Organised rackets of brokers are controlling recruitment of workers from Bangladesh, putting them in jeopardy, according to the Bangladesh High Commission in Bandar Seri Begawan.
A strong involvement of brokers in the trading of visas has increased the cost of migration for Bangladeshi workers, Bangladesh mission officials told New Age over phone.
On arrival of Bangladeshi workers in Brunei, brokers take possession of their passports and compel them to pay a monthly commission of up to $ 100 each, the officials said.
Brokers often recruit Bangladeshi workers for fake companies against no job in reality without getting the visas attested by the Bangladesh high commission’s labour wing, putting the workers in uncertainty, they said.
Bangladesh High Commissioner to Brunei Air Vice-Marshal (retd) Mahmud Hossain has recently informed the Ministry of Expatriates Welfare and Overseas Employment that brokers collect visas from Brunei’s labuor department in unethical ways and charge each worker up to Tk 5 lakh as migration cost.
‘Most of the visas collected by brokers are not attested by officials of the mission’s labour wing,’ Mahmud said.
The Bangladeshi workers who go to Brunei with unattested visas, the high commissioner added, find no job and thus have to live in the street in a ‘very distressing condition’.
‘Such situation tarnishes the country’s image, threatening the job market for Bangladeshi workers,’ he observed.
The high commissioner has advised the Bangladesh authorities to stop sending workers to Brunei with ‘unattested visas’ and ensure strict monitoring at the airport in this regard.
For a permanent solution to the problem, the Bangladesh mission suggested that Dhaka might adopt a recruitment process arranged by the Philippines with Brunei under which up to 30 manpower agencies, approved by the Brunei government, were provided licences by the Philippines authorities to hire Filipino workers.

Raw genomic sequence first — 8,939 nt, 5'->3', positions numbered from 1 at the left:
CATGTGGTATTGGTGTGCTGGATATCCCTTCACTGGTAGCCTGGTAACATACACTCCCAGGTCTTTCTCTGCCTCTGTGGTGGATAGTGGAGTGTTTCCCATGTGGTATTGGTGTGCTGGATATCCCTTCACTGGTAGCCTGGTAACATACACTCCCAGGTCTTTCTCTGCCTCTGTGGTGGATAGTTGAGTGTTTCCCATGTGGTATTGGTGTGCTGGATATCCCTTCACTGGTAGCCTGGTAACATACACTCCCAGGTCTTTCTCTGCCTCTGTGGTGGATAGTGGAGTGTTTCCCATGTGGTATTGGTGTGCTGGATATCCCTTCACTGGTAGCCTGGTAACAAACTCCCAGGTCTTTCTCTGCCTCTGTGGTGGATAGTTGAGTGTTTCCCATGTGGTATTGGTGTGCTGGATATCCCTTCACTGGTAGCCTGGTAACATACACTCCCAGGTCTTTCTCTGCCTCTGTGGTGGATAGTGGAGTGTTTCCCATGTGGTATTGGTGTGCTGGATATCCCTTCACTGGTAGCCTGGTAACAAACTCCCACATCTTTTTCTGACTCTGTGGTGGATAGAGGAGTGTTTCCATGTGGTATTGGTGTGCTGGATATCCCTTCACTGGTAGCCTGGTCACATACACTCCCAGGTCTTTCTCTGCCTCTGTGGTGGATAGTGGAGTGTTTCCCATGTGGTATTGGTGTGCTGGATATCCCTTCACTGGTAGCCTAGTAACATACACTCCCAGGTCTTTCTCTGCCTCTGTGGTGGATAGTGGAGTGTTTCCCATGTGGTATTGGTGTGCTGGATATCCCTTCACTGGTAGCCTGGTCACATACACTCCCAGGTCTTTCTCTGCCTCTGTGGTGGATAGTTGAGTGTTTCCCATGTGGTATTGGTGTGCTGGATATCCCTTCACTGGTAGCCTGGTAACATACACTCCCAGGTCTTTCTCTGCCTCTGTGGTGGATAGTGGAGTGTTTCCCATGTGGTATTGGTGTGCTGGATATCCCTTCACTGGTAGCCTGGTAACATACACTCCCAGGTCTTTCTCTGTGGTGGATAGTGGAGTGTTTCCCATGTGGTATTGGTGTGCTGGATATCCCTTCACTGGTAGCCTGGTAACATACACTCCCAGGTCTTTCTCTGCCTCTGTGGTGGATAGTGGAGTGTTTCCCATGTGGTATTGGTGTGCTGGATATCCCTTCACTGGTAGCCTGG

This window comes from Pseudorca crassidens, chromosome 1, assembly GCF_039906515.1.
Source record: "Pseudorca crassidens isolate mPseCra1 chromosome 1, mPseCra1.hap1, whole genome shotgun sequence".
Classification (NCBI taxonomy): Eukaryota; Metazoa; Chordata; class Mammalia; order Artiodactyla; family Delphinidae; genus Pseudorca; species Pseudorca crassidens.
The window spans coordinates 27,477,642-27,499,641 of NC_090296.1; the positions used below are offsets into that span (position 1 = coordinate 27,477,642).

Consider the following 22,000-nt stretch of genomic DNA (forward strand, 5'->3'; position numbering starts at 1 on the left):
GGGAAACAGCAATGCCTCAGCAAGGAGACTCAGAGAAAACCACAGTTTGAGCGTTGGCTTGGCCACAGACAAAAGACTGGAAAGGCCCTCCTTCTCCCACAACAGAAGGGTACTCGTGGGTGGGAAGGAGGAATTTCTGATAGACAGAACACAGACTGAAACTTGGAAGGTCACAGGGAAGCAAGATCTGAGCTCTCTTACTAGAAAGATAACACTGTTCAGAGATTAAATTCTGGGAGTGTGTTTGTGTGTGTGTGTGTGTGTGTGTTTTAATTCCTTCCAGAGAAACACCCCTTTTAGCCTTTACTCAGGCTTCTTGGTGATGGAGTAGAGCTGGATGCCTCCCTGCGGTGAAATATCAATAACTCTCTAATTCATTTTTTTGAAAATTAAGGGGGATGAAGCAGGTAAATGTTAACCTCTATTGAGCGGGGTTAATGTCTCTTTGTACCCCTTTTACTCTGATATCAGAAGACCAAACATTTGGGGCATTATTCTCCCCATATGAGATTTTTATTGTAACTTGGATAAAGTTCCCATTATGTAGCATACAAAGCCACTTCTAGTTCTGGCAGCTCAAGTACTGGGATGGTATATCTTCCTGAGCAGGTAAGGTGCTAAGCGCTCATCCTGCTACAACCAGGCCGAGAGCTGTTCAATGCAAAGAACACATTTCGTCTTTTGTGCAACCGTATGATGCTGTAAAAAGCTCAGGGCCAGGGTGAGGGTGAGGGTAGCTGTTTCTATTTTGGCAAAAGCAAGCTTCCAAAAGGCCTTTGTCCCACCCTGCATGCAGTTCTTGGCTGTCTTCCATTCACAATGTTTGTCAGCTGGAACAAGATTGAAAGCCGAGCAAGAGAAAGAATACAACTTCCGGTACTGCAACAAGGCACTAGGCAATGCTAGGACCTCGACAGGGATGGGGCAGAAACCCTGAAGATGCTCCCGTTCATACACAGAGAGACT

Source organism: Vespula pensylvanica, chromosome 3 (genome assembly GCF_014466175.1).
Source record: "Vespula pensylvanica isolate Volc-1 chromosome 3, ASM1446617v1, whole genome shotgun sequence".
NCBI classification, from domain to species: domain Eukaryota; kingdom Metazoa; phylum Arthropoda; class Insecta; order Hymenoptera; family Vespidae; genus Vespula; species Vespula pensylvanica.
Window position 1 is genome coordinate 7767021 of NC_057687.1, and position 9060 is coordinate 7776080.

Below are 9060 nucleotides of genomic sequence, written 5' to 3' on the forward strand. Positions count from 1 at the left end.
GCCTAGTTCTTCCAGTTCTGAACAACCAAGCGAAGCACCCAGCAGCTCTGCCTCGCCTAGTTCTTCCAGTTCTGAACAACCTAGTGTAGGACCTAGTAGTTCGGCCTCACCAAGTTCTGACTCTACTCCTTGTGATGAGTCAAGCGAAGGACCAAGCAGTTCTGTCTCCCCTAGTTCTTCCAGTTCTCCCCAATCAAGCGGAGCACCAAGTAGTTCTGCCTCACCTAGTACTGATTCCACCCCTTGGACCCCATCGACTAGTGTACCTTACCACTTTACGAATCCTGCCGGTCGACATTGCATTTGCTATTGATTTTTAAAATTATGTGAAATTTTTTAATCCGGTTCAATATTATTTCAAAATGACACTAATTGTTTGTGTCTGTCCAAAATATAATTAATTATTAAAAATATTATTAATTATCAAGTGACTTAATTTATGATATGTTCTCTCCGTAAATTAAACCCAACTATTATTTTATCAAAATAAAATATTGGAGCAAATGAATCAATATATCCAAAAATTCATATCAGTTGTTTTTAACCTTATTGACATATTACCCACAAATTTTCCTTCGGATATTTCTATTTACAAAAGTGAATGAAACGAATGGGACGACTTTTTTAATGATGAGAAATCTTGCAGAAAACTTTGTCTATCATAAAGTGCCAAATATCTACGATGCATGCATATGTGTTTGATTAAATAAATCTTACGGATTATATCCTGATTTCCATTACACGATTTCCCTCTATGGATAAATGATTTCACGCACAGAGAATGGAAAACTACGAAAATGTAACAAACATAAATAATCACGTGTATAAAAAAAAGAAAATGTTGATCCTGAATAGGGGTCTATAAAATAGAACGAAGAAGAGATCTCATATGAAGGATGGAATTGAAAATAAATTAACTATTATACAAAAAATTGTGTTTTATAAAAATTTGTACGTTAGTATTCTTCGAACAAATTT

The Philippines government has made it mandatory that the demand for recruitment of its nationals must be attested by the labour wing of its mission in Brunei.
Officials said that Bangladeshi workers frequently lodged complaints to the Bangladesh mission’s labour wing in Brunei’s capital that they were cheated or denied their wages.
About 30,000 Bangladeshi workers are currently working in Brunei, with most of them employed in the construction sector, according to the Bangladesh High Commission there.
They further said that Brunei had huge demand for skilled workers, including tile fixers, electricians and maintenance workers, and the wages of the skilled workers were far higher than those of the unskilled ones.
The Bangladesh mission has also advised the overseas employment ministry for creating a pool of trade-wise skilled workers for Brunei, especially gas welders, paramedics, nurses, domestic helps, agriculture workers, fishermen, caterers, chefs, petro-chemists, engineers, and landscapers.
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